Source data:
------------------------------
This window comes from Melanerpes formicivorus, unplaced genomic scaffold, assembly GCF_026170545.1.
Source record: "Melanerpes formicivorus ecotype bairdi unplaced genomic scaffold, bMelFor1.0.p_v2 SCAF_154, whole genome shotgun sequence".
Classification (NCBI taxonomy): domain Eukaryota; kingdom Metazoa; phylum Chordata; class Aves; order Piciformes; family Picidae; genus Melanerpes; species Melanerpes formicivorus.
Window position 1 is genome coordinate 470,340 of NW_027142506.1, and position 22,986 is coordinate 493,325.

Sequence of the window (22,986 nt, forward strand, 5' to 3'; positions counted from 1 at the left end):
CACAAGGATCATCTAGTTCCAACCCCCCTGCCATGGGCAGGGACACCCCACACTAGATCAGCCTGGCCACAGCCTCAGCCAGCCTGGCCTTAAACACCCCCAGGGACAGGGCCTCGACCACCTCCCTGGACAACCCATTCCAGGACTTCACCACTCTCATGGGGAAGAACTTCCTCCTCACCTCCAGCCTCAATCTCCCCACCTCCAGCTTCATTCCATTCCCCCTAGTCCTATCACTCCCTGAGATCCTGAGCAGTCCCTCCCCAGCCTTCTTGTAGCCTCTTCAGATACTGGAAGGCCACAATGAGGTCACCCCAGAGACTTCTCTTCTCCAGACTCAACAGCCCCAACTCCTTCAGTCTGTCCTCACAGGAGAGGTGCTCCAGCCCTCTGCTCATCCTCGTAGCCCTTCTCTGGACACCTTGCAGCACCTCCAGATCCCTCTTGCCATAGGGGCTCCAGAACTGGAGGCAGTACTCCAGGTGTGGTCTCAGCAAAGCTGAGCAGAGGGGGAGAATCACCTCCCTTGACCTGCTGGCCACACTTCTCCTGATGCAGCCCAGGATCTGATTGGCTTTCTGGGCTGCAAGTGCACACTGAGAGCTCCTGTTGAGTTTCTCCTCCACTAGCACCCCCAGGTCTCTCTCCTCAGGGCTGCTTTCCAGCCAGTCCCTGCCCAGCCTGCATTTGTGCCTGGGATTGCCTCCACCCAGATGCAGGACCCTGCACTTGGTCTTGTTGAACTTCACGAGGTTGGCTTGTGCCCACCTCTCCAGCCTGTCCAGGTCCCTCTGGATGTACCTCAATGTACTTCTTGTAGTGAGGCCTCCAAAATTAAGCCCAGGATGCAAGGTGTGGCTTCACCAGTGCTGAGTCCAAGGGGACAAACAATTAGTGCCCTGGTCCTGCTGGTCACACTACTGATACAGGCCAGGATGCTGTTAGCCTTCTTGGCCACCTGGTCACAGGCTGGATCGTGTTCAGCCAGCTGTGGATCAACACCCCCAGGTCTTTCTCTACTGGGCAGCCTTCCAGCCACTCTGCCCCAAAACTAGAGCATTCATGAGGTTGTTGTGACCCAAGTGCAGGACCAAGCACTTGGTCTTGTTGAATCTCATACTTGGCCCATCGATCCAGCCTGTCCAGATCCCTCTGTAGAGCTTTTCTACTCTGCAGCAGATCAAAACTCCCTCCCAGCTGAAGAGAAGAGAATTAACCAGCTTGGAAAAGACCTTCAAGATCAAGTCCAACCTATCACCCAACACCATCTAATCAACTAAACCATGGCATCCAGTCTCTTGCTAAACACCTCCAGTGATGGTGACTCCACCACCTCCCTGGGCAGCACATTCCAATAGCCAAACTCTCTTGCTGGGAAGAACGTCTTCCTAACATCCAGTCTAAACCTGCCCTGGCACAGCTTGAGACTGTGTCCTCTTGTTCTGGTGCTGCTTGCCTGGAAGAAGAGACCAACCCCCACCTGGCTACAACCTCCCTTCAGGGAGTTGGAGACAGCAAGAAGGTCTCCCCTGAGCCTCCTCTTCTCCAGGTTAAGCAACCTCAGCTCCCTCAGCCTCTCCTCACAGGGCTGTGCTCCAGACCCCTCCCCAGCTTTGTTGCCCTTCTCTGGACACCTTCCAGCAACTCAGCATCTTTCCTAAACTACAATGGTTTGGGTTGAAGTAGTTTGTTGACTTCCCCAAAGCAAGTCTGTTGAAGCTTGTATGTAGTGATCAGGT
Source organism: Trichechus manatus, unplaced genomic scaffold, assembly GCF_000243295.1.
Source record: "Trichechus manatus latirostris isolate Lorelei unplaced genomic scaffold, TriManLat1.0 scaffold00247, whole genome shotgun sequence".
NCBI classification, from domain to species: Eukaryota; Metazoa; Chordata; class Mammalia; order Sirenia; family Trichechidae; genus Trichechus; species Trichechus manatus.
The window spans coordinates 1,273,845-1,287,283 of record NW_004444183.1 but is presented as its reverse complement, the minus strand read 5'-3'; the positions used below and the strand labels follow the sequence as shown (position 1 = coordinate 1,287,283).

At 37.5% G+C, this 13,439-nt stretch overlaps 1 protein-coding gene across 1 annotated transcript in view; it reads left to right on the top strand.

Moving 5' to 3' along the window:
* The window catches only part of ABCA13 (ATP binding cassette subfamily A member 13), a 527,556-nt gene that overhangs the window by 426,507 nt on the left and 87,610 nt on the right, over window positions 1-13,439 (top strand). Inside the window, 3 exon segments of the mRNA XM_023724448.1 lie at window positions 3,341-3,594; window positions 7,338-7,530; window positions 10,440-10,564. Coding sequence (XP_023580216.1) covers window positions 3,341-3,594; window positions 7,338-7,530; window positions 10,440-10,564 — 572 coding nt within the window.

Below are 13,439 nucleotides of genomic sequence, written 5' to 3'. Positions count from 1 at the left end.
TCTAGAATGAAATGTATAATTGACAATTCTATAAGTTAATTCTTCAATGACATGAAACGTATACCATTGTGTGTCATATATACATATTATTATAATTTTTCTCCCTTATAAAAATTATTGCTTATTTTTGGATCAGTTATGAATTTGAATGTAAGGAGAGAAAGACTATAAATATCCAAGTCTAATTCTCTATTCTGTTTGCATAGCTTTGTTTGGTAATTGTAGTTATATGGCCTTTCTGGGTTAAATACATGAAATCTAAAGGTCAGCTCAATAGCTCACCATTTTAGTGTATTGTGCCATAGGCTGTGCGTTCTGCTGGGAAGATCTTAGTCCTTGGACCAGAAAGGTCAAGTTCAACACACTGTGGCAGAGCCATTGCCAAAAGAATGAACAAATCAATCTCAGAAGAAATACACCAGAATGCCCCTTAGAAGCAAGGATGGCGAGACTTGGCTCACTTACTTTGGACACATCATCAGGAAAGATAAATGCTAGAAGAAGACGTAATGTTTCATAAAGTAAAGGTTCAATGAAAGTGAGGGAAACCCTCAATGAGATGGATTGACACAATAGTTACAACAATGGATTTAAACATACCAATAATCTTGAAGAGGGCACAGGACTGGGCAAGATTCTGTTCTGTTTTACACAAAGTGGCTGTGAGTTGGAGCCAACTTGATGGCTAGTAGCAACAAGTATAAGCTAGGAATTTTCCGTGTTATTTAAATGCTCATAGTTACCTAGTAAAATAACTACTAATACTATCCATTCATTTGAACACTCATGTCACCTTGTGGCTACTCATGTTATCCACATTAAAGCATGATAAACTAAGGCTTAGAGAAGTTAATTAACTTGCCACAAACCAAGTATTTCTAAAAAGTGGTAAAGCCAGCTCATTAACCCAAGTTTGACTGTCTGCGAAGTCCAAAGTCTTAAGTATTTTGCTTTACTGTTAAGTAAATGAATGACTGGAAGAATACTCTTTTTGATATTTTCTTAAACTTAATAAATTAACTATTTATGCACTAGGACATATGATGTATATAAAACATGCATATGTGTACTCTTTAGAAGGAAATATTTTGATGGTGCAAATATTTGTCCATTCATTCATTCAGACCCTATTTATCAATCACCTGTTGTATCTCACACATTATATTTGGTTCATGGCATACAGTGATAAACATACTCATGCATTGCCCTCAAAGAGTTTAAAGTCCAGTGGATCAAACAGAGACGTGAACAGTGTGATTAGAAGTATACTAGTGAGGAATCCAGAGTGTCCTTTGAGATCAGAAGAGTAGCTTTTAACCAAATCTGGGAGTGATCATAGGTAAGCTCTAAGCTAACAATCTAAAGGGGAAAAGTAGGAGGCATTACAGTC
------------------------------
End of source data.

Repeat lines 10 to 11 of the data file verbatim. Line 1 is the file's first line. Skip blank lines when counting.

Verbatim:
The window spans coordinates 1,273,845-1,287,283 of record NW_004444183.1 but is presented as its reverse complement, the minus strand read 5'-3'; the positions used below and the strand labels follow the sequence as shown (position 1 = coordinate 1,287,283).

At 37.5% G+C, this 13,439-nt stretch overlaps 1 protein-coding gene across 1 annotated transcript in view; it reads left to right on the top strand.